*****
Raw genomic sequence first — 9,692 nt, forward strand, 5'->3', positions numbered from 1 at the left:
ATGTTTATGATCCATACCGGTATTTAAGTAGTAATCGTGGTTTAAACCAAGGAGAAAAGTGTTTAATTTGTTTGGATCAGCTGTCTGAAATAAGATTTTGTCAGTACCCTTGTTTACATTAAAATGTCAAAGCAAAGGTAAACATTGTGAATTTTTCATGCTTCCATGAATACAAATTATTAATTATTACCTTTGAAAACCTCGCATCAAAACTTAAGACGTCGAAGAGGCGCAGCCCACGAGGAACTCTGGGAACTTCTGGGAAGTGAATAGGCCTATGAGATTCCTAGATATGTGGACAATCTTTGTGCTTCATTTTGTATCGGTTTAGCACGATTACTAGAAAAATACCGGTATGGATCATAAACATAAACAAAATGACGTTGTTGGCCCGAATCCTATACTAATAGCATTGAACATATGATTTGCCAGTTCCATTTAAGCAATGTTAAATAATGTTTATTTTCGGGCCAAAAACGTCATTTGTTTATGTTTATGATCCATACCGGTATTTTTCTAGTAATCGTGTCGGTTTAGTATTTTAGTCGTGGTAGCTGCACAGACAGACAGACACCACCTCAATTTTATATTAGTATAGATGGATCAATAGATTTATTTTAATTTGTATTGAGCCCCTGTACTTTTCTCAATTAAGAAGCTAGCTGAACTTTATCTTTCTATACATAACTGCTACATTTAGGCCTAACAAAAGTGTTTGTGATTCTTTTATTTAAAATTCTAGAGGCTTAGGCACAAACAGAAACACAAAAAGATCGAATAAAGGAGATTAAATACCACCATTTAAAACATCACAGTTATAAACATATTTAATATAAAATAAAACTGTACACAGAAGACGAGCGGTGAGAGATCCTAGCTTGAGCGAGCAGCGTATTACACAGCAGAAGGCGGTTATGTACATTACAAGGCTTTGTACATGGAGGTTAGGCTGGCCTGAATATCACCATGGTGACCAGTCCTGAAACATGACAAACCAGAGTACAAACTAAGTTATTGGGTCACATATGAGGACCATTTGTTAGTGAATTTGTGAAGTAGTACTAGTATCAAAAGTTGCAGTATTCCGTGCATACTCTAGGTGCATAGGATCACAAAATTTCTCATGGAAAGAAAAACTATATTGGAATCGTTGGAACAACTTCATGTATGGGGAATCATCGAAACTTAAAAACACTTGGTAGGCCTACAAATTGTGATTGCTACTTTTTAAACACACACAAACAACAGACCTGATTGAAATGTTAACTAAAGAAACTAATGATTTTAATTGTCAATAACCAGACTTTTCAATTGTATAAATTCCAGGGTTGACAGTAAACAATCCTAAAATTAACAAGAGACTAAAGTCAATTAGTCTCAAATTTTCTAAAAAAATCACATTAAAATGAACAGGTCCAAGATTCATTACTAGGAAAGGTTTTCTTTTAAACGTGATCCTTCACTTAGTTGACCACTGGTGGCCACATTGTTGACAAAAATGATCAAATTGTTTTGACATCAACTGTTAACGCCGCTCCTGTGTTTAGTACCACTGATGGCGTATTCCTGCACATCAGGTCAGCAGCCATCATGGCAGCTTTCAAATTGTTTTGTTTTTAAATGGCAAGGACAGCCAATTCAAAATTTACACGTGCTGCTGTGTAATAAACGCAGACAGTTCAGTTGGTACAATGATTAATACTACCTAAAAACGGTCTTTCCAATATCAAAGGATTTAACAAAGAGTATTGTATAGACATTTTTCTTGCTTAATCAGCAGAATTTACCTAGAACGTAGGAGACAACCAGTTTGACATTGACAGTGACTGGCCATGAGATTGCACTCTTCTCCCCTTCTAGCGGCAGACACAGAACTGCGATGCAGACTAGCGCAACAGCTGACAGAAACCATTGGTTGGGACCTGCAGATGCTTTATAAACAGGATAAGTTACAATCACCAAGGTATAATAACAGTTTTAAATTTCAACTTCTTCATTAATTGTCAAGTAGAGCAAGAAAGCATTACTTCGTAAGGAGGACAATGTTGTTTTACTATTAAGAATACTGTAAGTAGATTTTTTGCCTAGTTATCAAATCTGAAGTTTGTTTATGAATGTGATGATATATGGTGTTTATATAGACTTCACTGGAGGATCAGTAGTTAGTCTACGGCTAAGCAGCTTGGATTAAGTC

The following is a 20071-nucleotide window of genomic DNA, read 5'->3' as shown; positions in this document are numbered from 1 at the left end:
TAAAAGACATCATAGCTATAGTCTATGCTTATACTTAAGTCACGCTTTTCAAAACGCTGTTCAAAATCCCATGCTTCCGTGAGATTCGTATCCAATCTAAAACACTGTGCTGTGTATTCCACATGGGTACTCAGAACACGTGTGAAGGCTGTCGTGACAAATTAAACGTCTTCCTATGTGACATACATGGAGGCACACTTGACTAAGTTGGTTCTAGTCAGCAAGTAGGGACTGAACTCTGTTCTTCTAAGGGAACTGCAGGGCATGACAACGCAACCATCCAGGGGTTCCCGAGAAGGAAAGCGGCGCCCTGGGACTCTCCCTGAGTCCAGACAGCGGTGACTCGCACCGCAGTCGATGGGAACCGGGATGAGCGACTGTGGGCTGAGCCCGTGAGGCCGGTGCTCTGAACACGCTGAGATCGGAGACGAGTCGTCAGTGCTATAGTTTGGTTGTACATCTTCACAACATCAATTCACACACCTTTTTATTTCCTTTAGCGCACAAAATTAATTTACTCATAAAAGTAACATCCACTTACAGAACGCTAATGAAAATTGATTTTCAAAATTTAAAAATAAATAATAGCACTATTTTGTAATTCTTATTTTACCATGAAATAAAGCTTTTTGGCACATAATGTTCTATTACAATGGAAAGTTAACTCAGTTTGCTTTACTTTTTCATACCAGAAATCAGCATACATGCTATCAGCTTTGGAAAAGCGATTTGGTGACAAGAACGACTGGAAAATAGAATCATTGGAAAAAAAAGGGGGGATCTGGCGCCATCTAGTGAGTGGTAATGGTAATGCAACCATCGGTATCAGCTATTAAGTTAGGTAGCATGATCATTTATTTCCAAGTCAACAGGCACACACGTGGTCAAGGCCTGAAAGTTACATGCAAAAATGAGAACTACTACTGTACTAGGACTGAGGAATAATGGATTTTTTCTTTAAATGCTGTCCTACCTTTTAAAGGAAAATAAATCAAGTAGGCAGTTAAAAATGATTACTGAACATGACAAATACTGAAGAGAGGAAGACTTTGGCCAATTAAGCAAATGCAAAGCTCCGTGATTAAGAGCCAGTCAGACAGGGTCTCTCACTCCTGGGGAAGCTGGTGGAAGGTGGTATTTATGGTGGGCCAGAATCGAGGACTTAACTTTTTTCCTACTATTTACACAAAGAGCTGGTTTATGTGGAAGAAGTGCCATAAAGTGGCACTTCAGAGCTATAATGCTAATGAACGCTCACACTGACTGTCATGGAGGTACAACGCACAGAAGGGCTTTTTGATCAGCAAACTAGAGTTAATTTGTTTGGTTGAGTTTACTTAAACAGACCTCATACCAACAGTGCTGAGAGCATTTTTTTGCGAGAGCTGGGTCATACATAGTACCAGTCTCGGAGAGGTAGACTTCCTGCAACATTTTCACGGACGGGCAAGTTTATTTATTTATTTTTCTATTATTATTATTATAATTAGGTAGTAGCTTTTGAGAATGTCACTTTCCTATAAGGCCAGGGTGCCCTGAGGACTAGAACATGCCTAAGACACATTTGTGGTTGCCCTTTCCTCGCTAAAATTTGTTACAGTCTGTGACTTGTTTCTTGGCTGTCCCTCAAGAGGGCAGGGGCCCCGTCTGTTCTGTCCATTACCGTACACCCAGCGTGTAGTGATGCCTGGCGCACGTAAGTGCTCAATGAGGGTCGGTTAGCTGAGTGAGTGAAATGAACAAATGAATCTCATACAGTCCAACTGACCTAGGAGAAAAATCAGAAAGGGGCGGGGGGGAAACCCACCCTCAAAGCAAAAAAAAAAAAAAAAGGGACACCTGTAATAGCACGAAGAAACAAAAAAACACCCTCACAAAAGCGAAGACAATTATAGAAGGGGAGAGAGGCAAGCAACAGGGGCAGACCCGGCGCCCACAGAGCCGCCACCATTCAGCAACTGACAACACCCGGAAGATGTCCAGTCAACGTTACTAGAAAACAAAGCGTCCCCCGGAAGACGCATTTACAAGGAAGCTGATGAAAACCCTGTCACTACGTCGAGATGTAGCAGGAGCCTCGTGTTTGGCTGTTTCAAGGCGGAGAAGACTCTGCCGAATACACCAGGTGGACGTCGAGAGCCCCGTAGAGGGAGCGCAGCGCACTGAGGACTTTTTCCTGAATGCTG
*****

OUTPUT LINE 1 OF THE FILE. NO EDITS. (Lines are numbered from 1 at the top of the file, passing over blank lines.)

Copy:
Raw genomic sequence first — 9,692 nt, forward strand, 5'->3', positions numbered from 1 at the left: